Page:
Elderly woman loses fingers

There was a shocking piece of news today about a woman who threw her 2-year-old child from the 11th floor of an apartment building, but I thought I’d spare you from that horrifying story and instead tell you about a woman who lost four fingers after walking her dog.

Here’s a snippet of what the Mainichi News reported:

A 95-year-old woman lost four fingers when a dog leash she was holding got caught in a moving elevator with the dog outside, Tokyo police said.

When the elevator started moving upwards, the rope she was holding in her left hand got caught and four fingers on her hand were severed. The dog slipped out of his collar and was not injured.

At the time of the accident, the woman was on her way home to her 10th-floor apartment. When a man got out of the elevator at the eighth floor, the dog suddenly followed him out. The woman tried to pull the dog back inside, but the door shut and the elevator started moving upward, police said.

My initial reaction after reading that wasn’t one of horror, but rather “Wow! A 95-year old was out walking her dog?! That’s awesome!”

Elderly people in Japan are amazing. They have so much energy and in my experience they are incredibly friendly and welcoming. My wife’s chain-smoking grandmother, hunched over like Yoda, is a prime example. She refuses to use a wheelchair when she goes out, opting rather to stroll along at her own leisurely pace, and although she takes care of her health (besides the smoking), she often jokes about how she could pop off at any minute.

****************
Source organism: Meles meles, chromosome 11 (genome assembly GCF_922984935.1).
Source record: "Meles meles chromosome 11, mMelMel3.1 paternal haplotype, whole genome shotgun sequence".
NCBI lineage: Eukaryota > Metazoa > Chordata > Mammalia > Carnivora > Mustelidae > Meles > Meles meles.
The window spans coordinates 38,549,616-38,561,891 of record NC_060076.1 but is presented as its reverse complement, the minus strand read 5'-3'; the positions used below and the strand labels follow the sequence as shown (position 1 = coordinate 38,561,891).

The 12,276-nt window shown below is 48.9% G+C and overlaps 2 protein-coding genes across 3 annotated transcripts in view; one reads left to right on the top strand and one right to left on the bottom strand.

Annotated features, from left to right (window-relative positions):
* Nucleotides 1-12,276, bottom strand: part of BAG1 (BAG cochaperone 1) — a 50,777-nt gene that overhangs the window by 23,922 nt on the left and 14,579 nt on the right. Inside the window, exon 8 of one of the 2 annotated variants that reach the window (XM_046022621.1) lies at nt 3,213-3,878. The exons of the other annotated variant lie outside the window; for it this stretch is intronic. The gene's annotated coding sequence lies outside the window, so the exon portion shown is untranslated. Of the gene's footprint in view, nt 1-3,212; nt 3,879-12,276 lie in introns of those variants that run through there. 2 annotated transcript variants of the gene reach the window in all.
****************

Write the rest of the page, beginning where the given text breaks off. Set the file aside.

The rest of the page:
On my daily commute to work, I often see groups of elderly people out playing croquet or sitting in the shade of trees playing Mah Jong with their friends. Hiking through the mountains seems to be popular, too.

Since it’s quite common in Japan to reach close to a hundred years of age, I wonder what it would be like retiring at 65, knowing you’ve got another 30 years to do whatever you like? In reality though, more and more people are choosing to work well beyond the age of retirement.

I’ll wrap up this post with an excerpt from another Mainichi News article, one of my favorites from the last few weeks.

Japan’s oldest man, Tomoji Tanabe, blew out candles on his birthday cake with his 3-year-old great-grandchild at his home in southern Japan on Monday, celebrating his 111th birthday, his family said.

Tanabe was presented with flowers and a letter of congratulations from Miyakonojo city Mayor Makoto Nagamine on Monday — a national holiday for the Respect for the Aged Day in Japan, Motoori said.

Tanabe now lives at his home with his son Motoori, 66, and his family. He has eight children, 25 grandchildren and 54 great-grandchildren.

The number of Japanese living beyond 100 has almost quadrupled in the past 10 years, with the once-exclusive centenarian club expected to exceed 28,000 this year, the government has said.

Last week, the Health Ministry said Japan was likely to have 28,395 centenarians at the end of September, an increase from last year’s record 25,554 — 85 percent of them female.

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